# Cosine Similarity

## What is Cosine Similarity?

Cosine similarity is a metric used to measure the similarity of two vectors. Specifically, it measures the similarity in the direction or orientation of the vectors ignoring differences in their magnitude or scale. Both vectors need to be part of the same inner product space, meaning they must produce a scalar through inner product multiplication. The similarity of two vectors is measured by the cosine of the angle between them.

## How to calculate Cosine Similarity

We define cosine similarity mathematically as the dot product of the vectors divided by their magnitude. For example, if we have two vectors, A and B, the similarity between them is calculated as:

$$ similarity(A,B) = cos(\theta) = \frac{A \cdot B}{\|A\|\|B\|} $$

where

- $\theta$ is the angle between the vectors,
- $ A \cdot B$ is dot product between A and B and calculated as $ A \cdot B = A^T B= \sum_{i =1} ^{n} A_iB_i = A_1B_1 + A_2B_2 + ...+ A_nB_n$,
- $\|A\|$ represents the L2 norm or magnitude of the vector which is calculated as $\|A\| = \sqrt{A_1^2 + A_1^2 ... A_1^n}$.

The similarity can take values between -1 and +1. Smaller angles between vectors produce larger cosine values, indicating greater cosine similarity. For example:

- When two vectors have the same orientation, the angle between them is 0, and the cosine similarity is 1.
- Perpendicular vectors have a 90-degree angle between them and a cosine similarity of 0.
- Opposite vectors have an angle of 180 degrees between them and a cosine similarity of -1.

Here's a graphic showing two vectors with similarities close to 1, close to 0, and close to -1.

## Applications

Cosine similarity is beneficial for applications that utilize sparse data, such as word documents, transactions in market data, and recommendation systems because cosine similarity ignores 0-0 matches. Counting 0-0 matches in sparse data would inflate similarity scores. Another commonly used metric that ignores 0-0 matches is Jaccard Similarity.

Cosine Similarity is widely used in Data Science and Machine Learning applications. Examples include measuring the similarity of:

- Documents in natural language processing
- Movies, books, videos, or users in recommendation systems
- Images in computer vision

## Numerical Example

Suppose that our goal is to calculate the cosine similarity of the two documents given below.

- Document 1 = 'the best data science course'
- Document 2 = 'data science is popular'

After creating a word table from the documents, the documents can be represented by the following vectors:

the | best | data | science | course | is | popular | |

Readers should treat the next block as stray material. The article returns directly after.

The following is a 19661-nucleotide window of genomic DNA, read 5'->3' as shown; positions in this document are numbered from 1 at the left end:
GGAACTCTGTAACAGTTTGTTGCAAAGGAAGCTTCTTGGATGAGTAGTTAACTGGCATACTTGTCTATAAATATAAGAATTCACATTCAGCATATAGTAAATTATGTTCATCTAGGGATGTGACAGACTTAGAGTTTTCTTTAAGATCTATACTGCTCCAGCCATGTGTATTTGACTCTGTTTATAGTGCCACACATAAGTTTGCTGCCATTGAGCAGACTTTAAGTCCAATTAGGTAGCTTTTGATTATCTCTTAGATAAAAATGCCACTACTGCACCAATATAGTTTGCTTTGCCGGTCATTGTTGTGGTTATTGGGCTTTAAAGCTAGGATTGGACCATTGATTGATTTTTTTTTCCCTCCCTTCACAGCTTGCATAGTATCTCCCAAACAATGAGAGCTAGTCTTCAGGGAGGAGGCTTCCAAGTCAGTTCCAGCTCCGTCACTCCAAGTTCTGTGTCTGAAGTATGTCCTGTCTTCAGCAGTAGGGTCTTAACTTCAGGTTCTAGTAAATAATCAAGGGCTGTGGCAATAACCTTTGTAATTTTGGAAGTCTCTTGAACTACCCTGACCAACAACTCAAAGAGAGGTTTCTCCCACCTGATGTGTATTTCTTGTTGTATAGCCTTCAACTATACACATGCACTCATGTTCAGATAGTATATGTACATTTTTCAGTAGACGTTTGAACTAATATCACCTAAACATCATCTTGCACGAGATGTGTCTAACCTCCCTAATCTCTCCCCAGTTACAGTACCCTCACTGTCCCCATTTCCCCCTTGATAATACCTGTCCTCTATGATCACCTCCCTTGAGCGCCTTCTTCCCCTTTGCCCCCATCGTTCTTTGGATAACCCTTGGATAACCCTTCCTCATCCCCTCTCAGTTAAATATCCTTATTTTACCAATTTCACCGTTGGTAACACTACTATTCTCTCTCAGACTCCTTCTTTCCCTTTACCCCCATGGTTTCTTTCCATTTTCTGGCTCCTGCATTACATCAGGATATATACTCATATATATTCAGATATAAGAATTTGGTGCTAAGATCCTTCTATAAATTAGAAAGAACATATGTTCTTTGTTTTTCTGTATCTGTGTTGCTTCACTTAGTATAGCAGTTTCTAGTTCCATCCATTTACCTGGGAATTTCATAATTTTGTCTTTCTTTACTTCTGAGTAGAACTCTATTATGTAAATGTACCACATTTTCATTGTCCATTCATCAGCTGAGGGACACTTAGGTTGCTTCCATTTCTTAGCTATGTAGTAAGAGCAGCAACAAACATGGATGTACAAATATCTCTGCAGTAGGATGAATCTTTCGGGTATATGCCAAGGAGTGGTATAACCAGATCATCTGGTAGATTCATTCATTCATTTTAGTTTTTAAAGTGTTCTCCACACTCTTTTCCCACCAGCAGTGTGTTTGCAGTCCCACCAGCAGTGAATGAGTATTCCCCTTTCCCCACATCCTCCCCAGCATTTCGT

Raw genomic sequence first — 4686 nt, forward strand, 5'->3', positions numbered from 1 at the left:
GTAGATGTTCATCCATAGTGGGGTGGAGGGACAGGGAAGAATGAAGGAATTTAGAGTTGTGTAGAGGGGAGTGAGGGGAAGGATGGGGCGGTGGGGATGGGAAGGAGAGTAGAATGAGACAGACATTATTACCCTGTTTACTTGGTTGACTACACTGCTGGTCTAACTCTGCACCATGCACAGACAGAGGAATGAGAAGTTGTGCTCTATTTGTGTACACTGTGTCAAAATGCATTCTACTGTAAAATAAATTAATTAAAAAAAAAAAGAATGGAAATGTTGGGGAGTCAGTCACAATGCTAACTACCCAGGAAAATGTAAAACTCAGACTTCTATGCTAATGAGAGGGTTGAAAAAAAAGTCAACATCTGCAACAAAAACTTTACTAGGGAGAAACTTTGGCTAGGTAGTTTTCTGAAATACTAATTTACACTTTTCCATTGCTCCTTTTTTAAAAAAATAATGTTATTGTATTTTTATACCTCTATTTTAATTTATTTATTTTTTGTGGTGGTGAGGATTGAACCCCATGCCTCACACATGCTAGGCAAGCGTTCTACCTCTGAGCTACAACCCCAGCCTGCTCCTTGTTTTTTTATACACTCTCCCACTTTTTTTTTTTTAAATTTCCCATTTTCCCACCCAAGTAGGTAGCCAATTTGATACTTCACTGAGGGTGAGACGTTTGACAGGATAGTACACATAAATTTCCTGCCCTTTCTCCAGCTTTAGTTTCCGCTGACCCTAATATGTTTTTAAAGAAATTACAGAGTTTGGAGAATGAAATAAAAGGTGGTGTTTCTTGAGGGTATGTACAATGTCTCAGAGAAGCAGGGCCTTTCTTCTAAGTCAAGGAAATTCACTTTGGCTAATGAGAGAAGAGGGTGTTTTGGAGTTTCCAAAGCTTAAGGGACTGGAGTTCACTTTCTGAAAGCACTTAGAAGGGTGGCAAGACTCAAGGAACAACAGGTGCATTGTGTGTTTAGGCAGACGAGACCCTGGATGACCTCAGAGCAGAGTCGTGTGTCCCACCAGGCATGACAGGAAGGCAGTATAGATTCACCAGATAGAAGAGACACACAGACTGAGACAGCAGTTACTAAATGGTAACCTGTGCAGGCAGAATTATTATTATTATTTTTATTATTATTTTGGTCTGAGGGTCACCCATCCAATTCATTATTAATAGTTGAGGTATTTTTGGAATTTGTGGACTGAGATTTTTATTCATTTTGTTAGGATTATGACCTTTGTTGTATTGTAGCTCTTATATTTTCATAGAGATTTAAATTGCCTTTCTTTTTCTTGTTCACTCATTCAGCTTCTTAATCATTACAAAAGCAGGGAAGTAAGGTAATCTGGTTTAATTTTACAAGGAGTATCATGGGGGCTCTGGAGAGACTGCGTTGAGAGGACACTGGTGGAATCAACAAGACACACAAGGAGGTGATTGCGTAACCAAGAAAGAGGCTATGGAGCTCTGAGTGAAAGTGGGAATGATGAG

---|---|---|---|---|---|---|---|

D1 | 1 | 1 | 1 | 1 | 1 | 0 | 0 |

D2 | 0 | 0 | 1 | 1 | 0 | 1 | 1 |

- $D1 = [1,1,1,1,1,0,0]$
- $D2 = [0,0,1,1,0,1,1]$

Using these two vectors we can calculate cosine similarity. First, we calculate the dot product of the vectors:

$$ D1 \cdot D2 = 1\times0+1\times0+1\times1+1\times1+1\times0+0\times1+0\times1=2 $$

Second, we calculate the magnitude of the vectors: $$ \|D1\| = \sqrt {1^2+1^2+1^2+1^2+1^2+0^2+0^2}=\sqrt5 $$

$$ \|D2\| = \sqrt {0^2+0^2+1^2+1^2+0^2+1^2+1^2}=\sqrt4 $$

Finally, cosine similarity can be calculated by dividing the dot product by the magnitude $$ similarity(D1, D2) =\frac{D1 \cdot D2}{\|D1\|\|D2\|} = \frac {2}{\sqrt5 \sqrt4} = \frac {2} {\sqrt{20}} = 0.44721 $$

The angle between the vectors is calculated as:

$$cos(\theta) =0.44721 $$ $$\theta = \arccos({0.44721}) = 63.435$$

## Python Example

We will use NumPy to perform the cosine similarity calculations.

Below, we defined a function that takes two vectors and returns cosine similarity. The Python comments detail the same steps as in the numeric example above.

As an example, Cosine similarity will be employed to find the similarity between the following two documents:

Using `sklearn`

, we'll vectorize the documents:

With the above vectors, we can now compute cosine similarity between the corpus documents:

Alternatively, Cosine similarity can be calculated using functions defined in popular Python libraries. Examples of such functions can be found in `sklearn.metrics.pairwise.cosine_similarity`

(docs) and in the SciPy library's cosine distance fuction.

Here's an example of using `sklearn`

's function:

The results are same with the defined function. Notice that the input to `sklearn`

's function is a matrix, and the output is also a matrix.